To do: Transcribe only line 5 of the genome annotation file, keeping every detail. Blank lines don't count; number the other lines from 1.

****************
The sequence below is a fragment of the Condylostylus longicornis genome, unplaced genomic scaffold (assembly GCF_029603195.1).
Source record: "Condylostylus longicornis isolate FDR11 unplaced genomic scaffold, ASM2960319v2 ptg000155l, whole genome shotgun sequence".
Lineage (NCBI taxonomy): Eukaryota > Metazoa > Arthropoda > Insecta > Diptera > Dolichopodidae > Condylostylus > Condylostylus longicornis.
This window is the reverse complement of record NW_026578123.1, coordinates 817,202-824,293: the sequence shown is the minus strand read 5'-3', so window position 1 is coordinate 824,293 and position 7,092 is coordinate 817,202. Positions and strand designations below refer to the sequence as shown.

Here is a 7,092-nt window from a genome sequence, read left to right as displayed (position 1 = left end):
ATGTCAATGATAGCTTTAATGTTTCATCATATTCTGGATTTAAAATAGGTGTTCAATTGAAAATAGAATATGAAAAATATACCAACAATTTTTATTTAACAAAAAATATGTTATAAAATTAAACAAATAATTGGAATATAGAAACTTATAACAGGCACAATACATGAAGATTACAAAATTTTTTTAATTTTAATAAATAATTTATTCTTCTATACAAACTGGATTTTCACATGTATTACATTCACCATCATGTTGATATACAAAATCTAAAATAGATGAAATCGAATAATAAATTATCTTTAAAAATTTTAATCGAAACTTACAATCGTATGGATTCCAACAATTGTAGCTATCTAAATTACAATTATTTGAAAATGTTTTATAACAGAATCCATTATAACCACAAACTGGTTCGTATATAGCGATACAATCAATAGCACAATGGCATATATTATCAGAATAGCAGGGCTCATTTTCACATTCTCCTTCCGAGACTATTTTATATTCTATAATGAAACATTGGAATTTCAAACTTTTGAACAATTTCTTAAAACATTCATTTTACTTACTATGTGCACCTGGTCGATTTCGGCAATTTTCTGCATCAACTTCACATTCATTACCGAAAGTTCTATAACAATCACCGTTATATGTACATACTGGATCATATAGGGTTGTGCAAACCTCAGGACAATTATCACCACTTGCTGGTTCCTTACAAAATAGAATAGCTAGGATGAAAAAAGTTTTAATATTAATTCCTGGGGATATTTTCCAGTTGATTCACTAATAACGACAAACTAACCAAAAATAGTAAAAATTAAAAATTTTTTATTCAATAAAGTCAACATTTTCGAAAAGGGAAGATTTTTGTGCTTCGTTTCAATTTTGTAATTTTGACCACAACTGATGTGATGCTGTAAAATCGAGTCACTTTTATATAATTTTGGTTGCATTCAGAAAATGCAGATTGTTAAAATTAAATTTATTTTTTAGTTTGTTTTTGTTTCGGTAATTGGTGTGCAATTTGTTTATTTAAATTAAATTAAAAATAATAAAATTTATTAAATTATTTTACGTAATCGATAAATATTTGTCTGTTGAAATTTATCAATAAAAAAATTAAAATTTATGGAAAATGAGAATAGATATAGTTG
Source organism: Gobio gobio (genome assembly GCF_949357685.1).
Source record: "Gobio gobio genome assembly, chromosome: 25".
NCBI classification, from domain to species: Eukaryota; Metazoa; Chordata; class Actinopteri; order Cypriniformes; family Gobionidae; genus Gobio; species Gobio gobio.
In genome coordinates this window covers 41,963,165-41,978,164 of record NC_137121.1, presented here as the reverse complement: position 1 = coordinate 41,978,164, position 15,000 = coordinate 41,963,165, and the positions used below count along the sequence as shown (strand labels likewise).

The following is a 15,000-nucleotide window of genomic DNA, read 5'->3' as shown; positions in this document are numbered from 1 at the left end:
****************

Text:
Here is a 7,092-nt window from a genome sequence, read left to right as displayed (position 1 = left end):